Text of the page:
DGS is not a separate issue to me. They are driving DPR's agenda in many places, which perfectly encapsulates the problem - and worsens it as if it were on steroids.


At 6:45 AM, Blogger Richard Layman said...

wrt DGS, I sit on the Eastern Market Community Advisory Committee, which is what passes for a board for Eastern Market. (DCG is hamstrung in running "retail" properties. E.g., EM, the retail spaces at Reeves Center, etc.)

And I have observed DC's property management strategies for some time.

As a preservationist, I joked that DC's property management and maintenance strategy is "demolition by neglect."

I still remember the City Paper cover story from the early 1990s about maintenance of city facilities, such as boilers etc. Maintenance comes out of current operating budgets, but replacement out of capital funds, hence a failure to maintain (this is part of charlie's point about WMATA and capital budgeting).

What the WCP recommended and this is something Fenty sort of did for some things, is to combine the maintenance functions at the whole govt. scale, such as trash pick up contracts or cutting grass.

That made sense, but we agree that DC never demonstrated that it had the capacity at the full government scale to develop and deliver property management for all the agencies by one agency, in this case, DGS.

I said that at the time, too.

Speaking of demolition by neglect, in my writings and testimonies from 2002-2006 about how DC needs to add receivership to its toolkit for dealing with nuisance properties, I specifically said that in a court setting, objectively, DC would not be deemed fit to carry out nuisance abatement, based on its history and track record. (I recommended the system used in Ohio, where nonprofits do this work. BUT, for the most part, DC's nonprofits lack this capacity as well.)

So the issue is capacity. And how to deliver the services.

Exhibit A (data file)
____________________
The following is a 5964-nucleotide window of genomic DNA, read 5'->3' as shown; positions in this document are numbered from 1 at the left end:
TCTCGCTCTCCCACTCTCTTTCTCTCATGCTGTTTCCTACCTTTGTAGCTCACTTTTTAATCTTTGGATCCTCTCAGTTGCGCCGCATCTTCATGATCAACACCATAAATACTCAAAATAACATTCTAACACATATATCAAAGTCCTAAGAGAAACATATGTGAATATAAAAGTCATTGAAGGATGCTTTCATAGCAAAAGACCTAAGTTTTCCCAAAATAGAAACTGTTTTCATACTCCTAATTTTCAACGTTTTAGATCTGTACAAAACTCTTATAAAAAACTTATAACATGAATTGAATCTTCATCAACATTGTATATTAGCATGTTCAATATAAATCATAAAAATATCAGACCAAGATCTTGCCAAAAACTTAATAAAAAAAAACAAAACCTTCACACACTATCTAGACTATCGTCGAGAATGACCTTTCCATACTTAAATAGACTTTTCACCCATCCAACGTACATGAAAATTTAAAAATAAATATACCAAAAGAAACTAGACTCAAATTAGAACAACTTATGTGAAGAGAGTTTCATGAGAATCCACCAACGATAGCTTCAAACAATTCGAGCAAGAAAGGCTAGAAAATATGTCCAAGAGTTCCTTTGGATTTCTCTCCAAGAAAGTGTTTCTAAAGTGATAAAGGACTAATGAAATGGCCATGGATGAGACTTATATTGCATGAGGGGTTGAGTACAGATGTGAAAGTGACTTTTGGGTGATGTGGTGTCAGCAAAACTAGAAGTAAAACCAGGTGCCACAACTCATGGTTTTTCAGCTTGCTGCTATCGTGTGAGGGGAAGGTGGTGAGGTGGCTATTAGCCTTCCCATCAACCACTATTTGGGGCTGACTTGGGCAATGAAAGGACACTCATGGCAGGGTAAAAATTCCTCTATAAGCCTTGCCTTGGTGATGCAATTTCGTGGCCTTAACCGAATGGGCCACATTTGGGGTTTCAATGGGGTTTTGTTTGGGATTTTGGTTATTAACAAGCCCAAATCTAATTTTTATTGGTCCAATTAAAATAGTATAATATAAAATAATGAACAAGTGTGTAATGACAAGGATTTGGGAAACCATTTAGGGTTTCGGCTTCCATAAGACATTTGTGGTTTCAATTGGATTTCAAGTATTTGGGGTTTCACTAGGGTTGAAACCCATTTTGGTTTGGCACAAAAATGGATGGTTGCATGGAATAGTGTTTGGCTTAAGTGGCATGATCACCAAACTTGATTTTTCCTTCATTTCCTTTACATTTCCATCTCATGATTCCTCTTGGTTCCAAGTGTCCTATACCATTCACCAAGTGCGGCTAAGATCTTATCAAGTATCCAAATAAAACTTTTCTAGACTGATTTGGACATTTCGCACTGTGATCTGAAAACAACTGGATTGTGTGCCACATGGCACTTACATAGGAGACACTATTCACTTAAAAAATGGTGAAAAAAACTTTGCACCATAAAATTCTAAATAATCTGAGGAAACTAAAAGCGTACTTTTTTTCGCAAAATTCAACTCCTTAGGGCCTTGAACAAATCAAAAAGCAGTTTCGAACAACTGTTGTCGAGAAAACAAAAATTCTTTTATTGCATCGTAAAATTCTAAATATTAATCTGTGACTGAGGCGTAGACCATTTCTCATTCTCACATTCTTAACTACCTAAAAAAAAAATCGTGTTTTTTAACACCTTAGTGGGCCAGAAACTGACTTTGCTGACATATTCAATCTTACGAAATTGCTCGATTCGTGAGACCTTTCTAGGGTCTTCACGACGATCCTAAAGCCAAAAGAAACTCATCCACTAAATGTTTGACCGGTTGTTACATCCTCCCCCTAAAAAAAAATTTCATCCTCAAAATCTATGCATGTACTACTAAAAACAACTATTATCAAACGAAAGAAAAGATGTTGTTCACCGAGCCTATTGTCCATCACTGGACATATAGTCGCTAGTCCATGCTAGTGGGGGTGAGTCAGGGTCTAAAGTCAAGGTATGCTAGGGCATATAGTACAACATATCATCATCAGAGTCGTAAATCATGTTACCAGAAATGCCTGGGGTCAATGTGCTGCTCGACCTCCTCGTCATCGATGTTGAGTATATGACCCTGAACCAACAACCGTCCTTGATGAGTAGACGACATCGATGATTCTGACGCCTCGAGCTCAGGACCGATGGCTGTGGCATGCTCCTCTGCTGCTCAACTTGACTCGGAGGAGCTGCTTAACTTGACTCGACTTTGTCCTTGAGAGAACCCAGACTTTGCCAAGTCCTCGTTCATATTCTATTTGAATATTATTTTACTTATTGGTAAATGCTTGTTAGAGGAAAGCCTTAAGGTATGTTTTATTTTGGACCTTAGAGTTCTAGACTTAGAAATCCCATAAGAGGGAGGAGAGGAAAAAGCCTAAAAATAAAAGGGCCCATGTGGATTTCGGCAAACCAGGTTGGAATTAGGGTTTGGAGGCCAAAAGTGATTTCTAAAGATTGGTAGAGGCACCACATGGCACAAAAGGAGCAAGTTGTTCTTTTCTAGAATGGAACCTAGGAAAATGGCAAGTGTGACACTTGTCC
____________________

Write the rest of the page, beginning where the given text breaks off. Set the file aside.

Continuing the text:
I agree that DGS lacks the capacity to do what needs to be done. So does DPR, either with or without the actual responsibility for maintaining facilities. But by disconnecting maintenance and operations of physical assets from the agency that uses them, there can be serious accountability issues.

E.g., Suzanne works for a federal agency that used to own its building but has since sold it to Brookfield, while still having some units in the building.

And most of that agency's facilities are still self owned and operated. To her, the difference in skill set and quality of operation and management by Brookfield far exceeds what is done by the agency's facilities people in their owned and operated facilities.

Yes, DCG has not demonstrated that they care about this issue, either for DPR or DGS.

OTOH, devolving our park and recreation system by default to NPS, which for different reasons, has similar issues, isn't any better.

We have to make it an issue. And it isn't an issue now. Especially when people can read headlines about how DC's park system is so great.

At 6:47 AM, Blogger Richard Layman said...

This is what I wrote in the 2012 piece, so it's not like we don't think the same on this issue generally.

Curtis Clay, no longer with what was then called the DC Department of Real Estate Services, was the construction project manager for the rebuilding of DC's Eastern Market, the public market building that was wrecked by a devastating fire in April 2007. The building re-opened in September 2009. He left a few months later. But at the grand opening press conference, I commented to him that despite all the politicos speaking, he was the true and unheralded hero of the day, because he did a damn good job shepherding and overseeing the project.

Skills like that are rare.

In the case of DC oversight of real estate generally, while I thought that the move by the Fenty Administration to consolidate services, such as have all the lawns at government agency facilities be cut via one master contract rather than through separate contracts with each agency, was a good idea and lowered costs, I was really leery of the Gray Administration's creation of a Department of General Services, modeled after the federal government GSA--and you know they've had some problems...--although other local governments do something similar, because it creates a very large agency with a lot of responsibilities in a government that has had some very serious problems with the quality of execution.